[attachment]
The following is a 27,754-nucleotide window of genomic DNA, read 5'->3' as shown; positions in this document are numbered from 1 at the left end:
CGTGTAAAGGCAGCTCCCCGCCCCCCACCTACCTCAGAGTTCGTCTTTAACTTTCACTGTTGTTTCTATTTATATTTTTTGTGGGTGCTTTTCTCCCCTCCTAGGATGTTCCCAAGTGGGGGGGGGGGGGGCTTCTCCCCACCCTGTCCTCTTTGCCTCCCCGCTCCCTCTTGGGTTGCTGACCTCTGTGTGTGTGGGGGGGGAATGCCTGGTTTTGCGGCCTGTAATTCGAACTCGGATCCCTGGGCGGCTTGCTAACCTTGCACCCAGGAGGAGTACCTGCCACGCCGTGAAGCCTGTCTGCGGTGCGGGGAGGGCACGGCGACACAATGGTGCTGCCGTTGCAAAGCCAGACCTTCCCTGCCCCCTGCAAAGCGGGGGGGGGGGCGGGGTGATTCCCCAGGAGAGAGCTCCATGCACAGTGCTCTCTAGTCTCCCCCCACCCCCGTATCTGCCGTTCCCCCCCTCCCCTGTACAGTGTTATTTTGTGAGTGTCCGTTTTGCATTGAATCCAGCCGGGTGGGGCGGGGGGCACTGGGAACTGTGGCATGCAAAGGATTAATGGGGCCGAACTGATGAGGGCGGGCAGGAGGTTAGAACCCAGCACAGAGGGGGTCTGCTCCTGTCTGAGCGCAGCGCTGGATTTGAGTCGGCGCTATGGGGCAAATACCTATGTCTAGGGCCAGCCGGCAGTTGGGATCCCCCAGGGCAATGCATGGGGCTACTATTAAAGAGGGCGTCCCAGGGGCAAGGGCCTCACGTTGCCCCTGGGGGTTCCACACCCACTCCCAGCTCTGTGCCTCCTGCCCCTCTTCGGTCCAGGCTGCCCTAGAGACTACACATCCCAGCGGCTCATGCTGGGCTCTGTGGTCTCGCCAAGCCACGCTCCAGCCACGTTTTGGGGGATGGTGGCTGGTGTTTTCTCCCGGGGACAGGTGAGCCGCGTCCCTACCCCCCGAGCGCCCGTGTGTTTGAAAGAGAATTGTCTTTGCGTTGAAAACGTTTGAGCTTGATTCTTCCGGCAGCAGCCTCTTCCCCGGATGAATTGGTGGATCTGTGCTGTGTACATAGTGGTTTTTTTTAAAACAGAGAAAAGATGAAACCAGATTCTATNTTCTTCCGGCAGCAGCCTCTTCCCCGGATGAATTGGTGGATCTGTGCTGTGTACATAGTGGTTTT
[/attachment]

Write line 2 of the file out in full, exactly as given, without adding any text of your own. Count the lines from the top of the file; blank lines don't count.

CGTGTAAAGGCAGCTCCCCGCCCCCCACCTACCTCAGAGTTCGTCTTTAACTTTCACTGTTGTTTCTATTTATATTTTTTGTGGGTGCTTTTCTCCCCTCCTAGGATGTTCCCAAGTGGGGGGGGGGGGGGCTTCTCCCCACCCTGTCCTCTTTGCCTCCCCGCTCCCTCTTGGGTTGCTGACCTCTGTGTGTGTGGGGGGGGAATGCCTGGTTTTGCGGCCTGTAATTCGAACTCGGATCCCTGGGCGGCTTGCTAACCTTGCACCCAGGAGGAGTACCTGCCACGCCGTGAAGCCTGTCTGCGGTGCGGGGAGGGCACGGCGACACAATGGTGCTGCCGTTGCAAAGCCAGACCTTCCCTGCCCCCTGCAAAGCGGGGGGGGGGGCGGGGTGATTCCCCAGGAGAGAGCTCCATGCACAGTGCTCTCTAGTCTCCCCCCACCCCCGTATCTGCCGTTCCCCCCCTCCCCTGTACAGTGTTATTTTGTGAGTGTCCGTTTTGCATTGAATCCAGCCGGGTGGGGCGGGGGGCACTGGGAACTGTGGCATGCAAAGGATTAATGGGGCCGAACTGATGAGGGCGGGCAGGAGGTTAGAACCCAGCACAGAGGGGGTCTGCTCCTGTCTGAGCGCAGCGCTGGATTTGAGTCGGCGCTATGGGGCAAATACCTATGTCTAGGGCCAGCCGGCAGTTGGGATCCCCCAGGGCAATGCATGGGGCTACTATTAAAGAGGGCGTCCCAGGGGCAAGGGCCTCACGTTGCCCCTGGGGGTTCCACACCCACTCCCAGCTCTGTGCCTCCTGCCCCTCTTCGGTCCAGGCTGCCCTAGAGACTACACATCCCAGCGGCTCATGCTGGGCTCTGTGGTCTCGCCAAGCCACGCTCCAGCCACGTTTTGGGGGATGGTGGCTGGTGTTTTCTCCCGGGGACAGGTGAGCCGCGTCCCTACCCCCCGAGCGCCCGTGTGTTTGAAAGAGAATTGTCTTTGCGTTGAAAACGTTTGAGCTTGATTCTTCCGGCAGCAGCCTCTTCCCCGGATGAATTGGTGGATCTGTGCTGTGTACATAGTGGTTTTTTTTAAAACAGAGAAAAGATGAAACCAGATTCTATNTTCTTCCGGCAGCAGCCTCTTCCCCGGATGAATTGGTGGATCTGTGCTGTGTACATAGTGGTTTT